14ymedio, Havana, 23 February 2016 — Preferred by customers for short distance travel and demonized by motorists who consider them a danger to traffic, pedicabs are part of the urban landscape of Havana and many provincial cities. With their three wheels and their many decorative variations, these vehicles use the “human fuel” of a driver who pedals you to your destination. That makes them the most precarious link in passenger transport in Cuba.
Those who work the pedals are harassed by the police and exploited by the owners of the pedicabs. Many, the poorest, come from the east of the country and are considered “illegal” in the so-called “capital of all Cubans,” because they lack the resident permits required to live in the city. The days they manage to make more than five convertible pesos (CUC) they feel happy, although there are some who brag about giving tours for tourists for no less than “20 CUC per hour.”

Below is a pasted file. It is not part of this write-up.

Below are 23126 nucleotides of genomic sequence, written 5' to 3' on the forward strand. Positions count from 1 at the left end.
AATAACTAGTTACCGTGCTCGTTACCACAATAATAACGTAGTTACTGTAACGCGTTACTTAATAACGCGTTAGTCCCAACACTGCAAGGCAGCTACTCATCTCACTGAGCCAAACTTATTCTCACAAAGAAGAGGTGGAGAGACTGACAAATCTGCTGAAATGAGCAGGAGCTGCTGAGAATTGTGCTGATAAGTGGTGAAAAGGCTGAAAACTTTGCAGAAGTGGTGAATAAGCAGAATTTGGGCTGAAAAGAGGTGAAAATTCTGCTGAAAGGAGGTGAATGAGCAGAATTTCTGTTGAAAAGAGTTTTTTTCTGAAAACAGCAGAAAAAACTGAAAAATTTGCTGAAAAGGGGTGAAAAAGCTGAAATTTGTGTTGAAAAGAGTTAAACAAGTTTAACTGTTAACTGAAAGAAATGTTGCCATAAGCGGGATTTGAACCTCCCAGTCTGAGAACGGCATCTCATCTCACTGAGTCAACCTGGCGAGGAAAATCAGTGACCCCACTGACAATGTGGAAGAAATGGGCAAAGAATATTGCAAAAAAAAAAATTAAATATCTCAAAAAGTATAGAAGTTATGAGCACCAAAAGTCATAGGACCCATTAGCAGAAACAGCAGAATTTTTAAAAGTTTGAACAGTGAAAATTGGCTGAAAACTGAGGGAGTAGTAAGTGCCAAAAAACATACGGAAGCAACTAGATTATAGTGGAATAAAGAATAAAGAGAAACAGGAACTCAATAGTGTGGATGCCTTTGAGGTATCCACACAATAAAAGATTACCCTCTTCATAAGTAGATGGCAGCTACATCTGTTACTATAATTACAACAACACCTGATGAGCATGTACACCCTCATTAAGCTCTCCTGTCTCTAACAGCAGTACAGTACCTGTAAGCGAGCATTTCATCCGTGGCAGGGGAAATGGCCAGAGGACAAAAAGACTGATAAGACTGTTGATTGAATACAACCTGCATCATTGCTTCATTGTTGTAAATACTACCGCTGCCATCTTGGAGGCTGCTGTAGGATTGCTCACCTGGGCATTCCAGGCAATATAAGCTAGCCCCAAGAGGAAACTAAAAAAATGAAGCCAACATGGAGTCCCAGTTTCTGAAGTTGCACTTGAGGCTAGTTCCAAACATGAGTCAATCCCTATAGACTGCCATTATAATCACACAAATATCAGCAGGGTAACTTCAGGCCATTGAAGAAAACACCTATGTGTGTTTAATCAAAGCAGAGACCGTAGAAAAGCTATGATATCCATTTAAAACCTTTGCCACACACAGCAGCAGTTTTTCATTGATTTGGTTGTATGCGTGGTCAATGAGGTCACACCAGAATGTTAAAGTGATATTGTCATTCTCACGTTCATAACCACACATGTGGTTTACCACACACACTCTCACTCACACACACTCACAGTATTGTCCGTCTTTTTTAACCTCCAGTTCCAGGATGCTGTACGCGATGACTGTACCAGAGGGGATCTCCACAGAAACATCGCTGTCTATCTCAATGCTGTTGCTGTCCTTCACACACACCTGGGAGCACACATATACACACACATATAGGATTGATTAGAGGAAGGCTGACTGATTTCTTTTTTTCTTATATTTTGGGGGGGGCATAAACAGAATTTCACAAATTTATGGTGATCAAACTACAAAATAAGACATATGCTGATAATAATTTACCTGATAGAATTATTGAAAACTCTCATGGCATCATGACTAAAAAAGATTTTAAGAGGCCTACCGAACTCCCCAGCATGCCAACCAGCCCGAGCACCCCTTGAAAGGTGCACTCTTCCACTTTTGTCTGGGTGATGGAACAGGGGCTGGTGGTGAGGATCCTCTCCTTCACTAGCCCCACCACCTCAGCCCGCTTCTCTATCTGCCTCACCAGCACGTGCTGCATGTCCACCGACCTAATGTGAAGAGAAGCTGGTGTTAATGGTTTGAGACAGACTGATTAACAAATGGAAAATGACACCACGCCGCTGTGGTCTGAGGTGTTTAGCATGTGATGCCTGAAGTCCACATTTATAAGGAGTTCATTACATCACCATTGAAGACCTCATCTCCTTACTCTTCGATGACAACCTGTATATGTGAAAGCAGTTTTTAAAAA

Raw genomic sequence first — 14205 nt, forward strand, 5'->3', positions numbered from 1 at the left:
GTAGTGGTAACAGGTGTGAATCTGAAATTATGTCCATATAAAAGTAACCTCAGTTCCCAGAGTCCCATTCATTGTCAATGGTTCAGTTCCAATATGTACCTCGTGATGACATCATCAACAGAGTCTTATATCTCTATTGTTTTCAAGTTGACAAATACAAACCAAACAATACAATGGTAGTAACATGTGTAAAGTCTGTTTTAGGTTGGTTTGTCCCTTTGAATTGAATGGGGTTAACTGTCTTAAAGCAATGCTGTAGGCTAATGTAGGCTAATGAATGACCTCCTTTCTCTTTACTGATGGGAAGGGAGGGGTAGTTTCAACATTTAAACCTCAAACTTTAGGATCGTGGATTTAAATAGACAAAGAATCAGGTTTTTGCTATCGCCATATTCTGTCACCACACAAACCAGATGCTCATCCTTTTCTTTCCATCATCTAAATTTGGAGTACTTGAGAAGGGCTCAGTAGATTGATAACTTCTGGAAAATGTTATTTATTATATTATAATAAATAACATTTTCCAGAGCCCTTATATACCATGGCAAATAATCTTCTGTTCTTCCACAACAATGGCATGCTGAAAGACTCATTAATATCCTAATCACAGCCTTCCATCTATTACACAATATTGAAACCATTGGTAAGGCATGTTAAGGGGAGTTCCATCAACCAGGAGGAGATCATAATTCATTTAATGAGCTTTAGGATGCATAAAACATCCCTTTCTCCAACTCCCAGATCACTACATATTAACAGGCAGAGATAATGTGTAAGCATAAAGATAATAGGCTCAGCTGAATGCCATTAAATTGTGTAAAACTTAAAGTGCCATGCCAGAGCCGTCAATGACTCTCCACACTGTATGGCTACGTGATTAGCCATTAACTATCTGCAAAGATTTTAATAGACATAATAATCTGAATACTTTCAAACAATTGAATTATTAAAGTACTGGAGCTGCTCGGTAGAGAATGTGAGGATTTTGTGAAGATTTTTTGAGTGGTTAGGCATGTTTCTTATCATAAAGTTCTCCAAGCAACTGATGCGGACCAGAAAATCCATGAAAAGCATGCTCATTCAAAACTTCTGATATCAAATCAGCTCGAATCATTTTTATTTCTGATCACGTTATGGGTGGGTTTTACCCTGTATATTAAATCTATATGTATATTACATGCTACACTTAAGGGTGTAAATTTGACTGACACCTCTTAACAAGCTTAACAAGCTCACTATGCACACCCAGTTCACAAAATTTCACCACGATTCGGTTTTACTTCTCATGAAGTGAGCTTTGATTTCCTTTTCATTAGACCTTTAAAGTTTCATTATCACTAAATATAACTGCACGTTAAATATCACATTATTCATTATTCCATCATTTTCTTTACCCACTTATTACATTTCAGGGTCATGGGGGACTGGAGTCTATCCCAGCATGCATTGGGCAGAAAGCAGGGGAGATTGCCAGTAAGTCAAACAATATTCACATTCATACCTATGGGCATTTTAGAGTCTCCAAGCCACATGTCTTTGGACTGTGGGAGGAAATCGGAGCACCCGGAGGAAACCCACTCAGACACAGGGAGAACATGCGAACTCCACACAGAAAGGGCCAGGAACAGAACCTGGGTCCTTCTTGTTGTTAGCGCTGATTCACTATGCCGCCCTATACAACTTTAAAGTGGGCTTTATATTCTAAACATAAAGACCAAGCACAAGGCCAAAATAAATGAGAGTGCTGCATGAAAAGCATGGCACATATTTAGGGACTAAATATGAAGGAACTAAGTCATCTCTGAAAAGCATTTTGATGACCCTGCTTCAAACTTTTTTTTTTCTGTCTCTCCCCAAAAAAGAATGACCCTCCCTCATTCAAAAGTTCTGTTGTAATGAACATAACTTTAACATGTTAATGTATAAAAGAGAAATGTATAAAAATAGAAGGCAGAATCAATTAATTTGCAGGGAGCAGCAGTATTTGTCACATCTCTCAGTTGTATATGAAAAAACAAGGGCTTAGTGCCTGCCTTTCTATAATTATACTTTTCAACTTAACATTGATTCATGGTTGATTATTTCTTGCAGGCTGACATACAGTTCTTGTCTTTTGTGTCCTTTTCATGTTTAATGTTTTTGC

The “bite” taken out by the police must also be factored into the prices. Among those in uniform extortionists abound and avoiding a fine or a confiscation can only be achieved with gifts or hard cash. In the network of corruption suffered by self-employed workers, the pedicabs drivers are on the lowest rung of the ladder. They must pay if they want to continue to pedal through the city.